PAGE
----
Andy Hamilton, musical director to Errol Flynn on his yacht in the Caribbean and the great grandfather of jazz in Birmingham, England, has died at the age of 94. He was awarded the MBE for his services to music in Birmingham, and celebrated by the city on his 90th birthday with a grand party in Birmingham Town Hall.
He had been “not so well, you know” for some time, as Bearwood Jazz website quoted him, but he had appeared with his band, the Blue Notes, at their home, Bearwood Corks Club, as recently as his 94th birthday celebration in March.
Here is a full obituary from his record company, World Circuit:
We are sad to announce that one of the great jazz saxophonists, Andy Hamilton, died on Sunday 3rd June. He was 94. Arriving in Britain with the first wave of West Indian immigrants in 1949, he settled in Birmingham and remained there all his life. In 2008 he was awarded an MBE.
Andy Hamilton’s life was a long and remarkable one. Born in 1918 in Port Maria, Jamaica, his first exposure to music was at church and on the family piano and in 1928 he formed his first band, Silvershine, playing regularly across the island. After a spell in the USA supporting the war effort, he returned to Jamaica to be discovered by Hollywood legend, Errol Flynn and spent the following two years working with Flynn and playing music on his yacht, The Zaca. It was in 1948 that he composed for Flynn what became a well-known jazz calypso tune, ‘Silvershine’. Andy was not to play the song again until 1986 but it was a song that was to change his life.
Moving to Britain in 1949 was not easy and after finding it almost impossible to even find guest spots in Birmingham he decided to teach local musicians how to play, formed his own band, The Blue Notes, with fellow Jamaican pianist Sam Brown and set up his own venues, which he did and continued to do for over 60 years in Birmingham, inviting many of the world’s great jazz musicians. Art Farmer, Sweets Edison, Joe Newman and many more shared his stage.
In 1985 Andy was taken to hospital in a diabetic coma and was not expected to recover – but incredibly he did. He explained that he felt himself floating away when he heard the song ‘Silvershine’ and found himself playing on the deck of The Zaca with Errol Flynn dancing “in a real sharp suit” and telling Andy to “keep playing that song”. He came out of the coma with the song still in his head, called Sam Brown and sang the song to him “so it didn’t get away again “.
His big break came soon after this when an article by jazz journalist, Val Wilmer, earned him a slot at the Soho Jazz Festival and from there he won a recording contract with World Circuit Records, releasing his debut album, Silvershine, aged 72. It featured Simply Red’s Mick Hucknall and tenor sax giant, David Murray and became the biggest selling UK jazz album of the year, The Times Jazz Album of the Year and one of Sony 50 International Albums of the Year. In 1992 he released his second album, Jamaica By Night, also on World Circuit Records.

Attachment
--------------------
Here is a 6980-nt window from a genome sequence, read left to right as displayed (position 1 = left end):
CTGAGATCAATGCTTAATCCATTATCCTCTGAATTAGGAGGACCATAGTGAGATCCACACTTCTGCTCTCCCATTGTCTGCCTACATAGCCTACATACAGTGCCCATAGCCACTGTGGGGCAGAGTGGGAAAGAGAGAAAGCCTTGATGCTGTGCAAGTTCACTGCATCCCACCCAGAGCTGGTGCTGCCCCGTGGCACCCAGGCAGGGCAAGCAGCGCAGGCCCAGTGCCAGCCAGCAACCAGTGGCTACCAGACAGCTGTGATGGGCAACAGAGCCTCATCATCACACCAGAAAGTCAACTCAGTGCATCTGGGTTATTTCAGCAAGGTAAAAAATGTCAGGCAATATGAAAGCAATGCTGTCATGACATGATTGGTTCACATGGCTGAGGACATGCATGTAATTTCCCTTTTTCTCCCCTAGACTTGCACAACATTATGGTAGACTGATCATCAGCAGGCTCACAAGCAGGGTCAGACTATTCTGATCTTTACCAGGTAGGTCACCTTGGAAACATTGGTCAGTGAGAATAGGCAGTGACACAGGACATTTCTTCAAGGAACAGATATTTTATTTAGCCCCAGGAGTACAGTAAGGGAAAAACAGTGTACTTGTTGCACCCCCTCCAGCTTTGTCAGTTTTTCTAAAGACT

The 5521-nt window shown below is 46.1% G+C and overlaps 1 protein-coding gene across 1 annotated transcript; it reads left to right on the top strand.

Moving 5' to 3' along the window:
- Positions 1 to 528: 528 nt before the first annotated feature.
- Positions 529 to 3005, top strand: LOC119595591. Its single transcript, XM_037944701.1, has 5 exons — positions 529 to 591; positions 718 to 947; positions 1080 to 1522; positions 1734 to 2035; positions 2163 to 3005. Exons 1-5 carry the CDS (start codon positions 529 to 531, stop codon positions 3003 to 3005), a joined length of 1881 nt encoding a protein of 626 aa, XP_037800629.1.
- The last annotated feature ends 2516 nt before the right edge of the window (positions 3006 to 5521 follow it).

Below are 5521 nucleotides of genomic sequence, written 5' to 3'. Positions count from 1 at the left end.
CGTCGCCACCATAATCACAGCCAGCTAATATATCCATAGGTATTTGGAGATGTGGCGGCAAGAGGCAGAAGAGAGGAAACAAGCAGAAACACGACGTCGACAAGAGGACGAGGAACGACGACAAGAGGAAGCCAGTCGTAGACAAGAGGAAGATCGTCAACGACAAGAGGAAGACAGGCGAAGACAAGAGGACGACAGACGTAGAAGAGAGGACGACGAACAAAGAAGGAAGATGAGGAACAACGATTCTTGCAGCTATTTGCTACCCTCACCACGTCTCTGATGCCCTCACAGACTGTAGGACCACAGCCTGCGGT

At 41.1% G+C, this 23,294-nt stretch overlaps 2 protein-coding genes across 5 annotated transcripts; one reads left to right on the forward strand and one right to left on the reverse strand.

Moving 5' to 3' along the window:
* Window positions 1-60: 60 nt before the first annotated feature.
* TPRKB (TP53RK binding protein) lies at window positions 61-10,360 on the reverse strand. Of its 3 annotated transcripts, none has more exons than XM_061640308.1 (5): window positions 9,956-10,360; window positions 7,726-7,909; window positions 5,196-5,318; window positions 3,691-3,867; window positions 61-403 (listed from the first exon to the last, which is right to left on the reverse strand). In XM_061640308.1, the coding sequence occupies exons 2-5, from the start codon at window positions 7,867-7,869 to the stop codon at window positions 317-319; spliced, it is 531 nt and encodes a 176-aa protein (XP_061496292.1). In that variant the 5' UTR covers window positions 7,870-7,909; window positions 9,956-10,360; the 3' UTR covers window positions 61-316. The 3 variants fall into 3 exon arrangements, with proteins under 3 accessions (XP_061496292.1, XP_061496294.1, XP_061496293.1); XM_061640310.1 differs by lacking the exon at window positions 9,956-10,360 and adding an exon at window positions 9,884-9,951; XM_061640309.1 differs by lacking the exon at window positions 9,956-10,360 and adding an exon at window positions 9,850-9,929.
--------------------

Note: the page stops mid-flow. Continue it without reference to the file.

Shows followed all over the world – St Lucia, Jamaica, Paris, Milan, WOMAD and in 2006 he headlined at Cape Town Jazz Festival, in 2007 performed with the Buena Vista Social Club and in 2009 played alongside his great friend David Murray and The Roots with Ornette Coleman at the Royal Festival Hall’s ‘Meltdown’ Festival.
Andy’s great passions were teaching and organising music and he was a band leader almost continuously from 1928 till his passing. His work with young musicians was a daily joy, typified by his setting up two young big bands, The Blue Pearls in the 80’s and more recently The Notebenders, with whom he worked tirelessly and with great enthusiasm.
Recognition, which he never sought, came late in life. He was awarded an honorary Master of Arts degree from Birmingham University in 1996, a Millenium Fellowship award in 2000 for his work in community education plus a Fellowship of Birmingham Conservatoire in 2008. Honours from the Jamaican Government and finally the MBE were awarded that same year for his services to music, coinciding with his 90th birthday.
“He was a man who gave to the city he loved. He mostly gave and he did more for people than any other man or woman I knew.” Birmingham historian, Professor Carl Chinn.
Andy Hamilton loved music, loved people and hated injustice. He was strikingly handsome, always dressing in great style, was a constant source of wise advice and opinion on almost any topic and devoted his life to people “having a good time” through music.
His last performance was in March at his 94th birthday, sharing the stage with his band, his son Mark and Soweto Kinch to whom Andy had encouraged and supported from an early age.
He passed away peacefully, surrounded by family in the early hours of June 3rd 2012.
Andy is survived by Mary, his wife of 61 years, a huge family and a city and jazz community saddened by his passing but deeply grateful for being part of his extraordinary life.
His biography as it appears on the Bearwood Jazz site is here.